Many of the Rev. Cecil Murray's (March 21) remarks, such as "We cannot make poison the norm," are forthright. Society should not make killer drugs a legal commodity to buy, sell or possess. Such legalization would, by default, make those of use who refuse to condone involvement with addicting drugs de facto partners in the spread of this chemical horror and madness to our fellow humankind. Legalization would make users and non-users of drugs its slaves and victims.
Moreover, Murray's comment that his views are idealistic is too modest. His views are simple and basic Judeo-Christian realities, which assert that the human body is an attribute and should not be wholesaled or consigned by individuals over to another god or gods, be they almighty drugs, racism, sexism or consumerism.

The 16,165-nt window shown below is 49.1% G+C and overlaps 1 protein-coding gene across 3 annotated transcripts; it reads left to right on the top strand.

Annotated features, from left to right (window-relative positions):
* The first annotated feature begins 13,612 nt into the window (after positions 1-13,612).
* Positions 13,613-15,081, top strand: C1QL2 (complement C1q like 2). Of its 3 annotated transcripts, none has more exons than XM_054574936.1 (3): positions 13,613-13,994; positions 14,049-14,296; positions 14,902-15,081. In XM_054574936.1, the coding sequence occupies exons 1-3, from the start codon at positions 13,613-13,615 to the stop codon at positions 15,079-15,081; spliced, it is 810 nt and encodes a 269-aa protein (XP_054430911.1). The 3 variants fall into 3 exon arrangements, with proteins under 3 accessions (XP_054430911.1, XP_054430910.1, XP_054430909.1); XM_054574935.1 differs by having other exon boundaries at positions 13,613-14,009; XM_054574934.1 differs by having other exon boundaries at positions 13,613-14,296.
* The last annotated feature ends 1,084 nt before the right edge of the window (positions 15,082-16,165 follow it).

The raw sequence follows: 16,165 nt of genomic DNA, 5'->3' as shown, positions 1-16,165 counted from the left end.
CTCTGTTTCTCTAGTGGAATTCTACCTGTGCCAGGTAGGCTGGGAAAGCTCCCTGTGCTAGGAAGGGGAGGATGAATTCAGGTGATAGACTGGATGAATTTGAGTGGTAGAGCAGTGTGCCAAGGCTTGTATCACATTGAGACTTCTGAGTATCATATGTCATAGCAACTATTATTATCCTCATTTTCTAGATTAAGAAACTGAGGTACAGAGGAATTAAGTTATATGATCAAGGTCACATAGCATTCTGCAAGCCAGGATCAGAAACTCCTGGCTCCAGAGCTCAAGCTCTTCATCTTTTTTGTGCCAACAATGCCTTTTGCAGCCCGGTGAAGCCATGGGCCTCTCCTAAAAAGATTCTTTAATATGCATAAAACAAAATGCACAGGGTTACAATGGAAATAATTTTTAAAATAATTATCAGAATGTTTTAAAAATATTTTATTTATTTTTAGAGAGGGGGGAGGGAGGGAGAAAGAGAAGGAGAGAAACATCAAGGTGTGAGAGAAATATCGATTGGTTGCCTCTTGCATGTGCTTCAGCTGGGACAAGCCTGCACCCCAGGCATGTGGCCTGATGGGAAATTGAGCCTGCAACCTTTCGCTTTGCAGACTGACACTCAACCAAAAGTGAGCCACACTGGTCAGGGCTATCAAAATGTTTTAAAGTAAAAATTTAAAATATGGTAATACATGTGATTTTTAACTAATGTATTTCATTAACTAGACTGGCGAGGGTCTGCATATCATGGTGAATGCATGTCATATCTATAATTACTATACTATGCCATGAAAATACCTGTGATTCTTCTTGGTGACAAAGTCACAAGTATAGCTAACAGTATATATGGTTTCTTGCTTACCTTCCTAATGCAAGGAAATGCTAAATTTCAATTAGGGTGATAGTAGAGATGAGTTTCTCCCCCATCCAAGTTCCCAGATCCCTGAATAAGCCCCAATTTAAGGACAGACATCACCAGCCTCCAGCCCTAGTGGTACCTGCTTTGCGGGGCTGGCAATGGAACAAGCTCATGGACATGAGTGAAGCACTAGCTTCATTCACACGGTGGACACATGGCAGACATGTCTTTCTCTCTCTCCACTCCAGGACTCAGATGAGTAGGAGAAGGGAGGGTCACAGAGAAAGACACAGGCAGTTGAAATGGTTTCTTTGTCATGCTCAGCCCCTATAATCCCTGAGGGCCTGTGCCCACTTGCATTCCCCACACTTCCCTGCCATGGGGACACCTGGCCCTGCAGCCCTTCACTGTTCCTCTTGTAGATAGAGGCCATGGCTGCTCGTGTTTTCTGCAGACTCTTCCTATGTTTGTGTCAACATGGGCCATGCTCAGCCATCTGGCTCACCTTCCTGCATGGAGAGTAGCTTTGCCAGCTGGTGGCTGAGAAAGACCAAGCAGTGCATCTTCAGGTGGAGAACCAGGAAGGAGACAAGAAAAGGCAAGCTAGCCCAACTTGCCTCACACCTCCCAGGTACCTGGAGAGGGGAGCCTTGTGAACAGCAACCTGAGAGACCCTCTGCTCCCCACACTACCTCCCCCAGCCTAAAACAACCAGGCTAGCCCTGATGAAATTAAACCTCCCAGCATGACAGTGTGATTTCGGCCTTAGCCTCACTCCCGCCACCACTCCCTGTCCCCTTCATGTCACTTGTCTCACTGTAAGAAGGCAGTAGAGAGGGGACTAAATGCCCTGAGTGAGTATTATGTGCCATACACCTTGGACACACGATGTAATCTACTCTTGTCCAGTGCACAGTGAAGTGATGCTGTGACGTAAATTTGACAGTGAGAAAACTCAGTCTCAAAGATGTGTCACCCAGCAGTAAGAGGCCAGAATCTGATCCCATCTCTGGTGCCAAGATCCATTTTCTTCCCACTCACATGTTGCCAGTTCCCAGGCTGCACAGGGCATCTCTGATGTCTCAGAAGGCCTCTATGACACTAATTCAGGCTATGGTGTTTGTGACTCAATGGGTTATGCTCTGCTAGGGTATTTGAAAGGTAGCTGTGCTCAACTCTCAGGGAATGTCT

If this means that one loses a $100,000 yearly drug income, or an $800-million drug empire, then God expects one to take this loss. Every theologically law-abiding person takes such a loss daily. In this obvious and sickening despair over drug abuse around us, where there is real lateral loss, there is true upright hope.
To end this drug war, to stop the demand for drugs, one just reads a little Jeremiah or St. Paul. It isn't complicated.
JOHN ALAN WALKER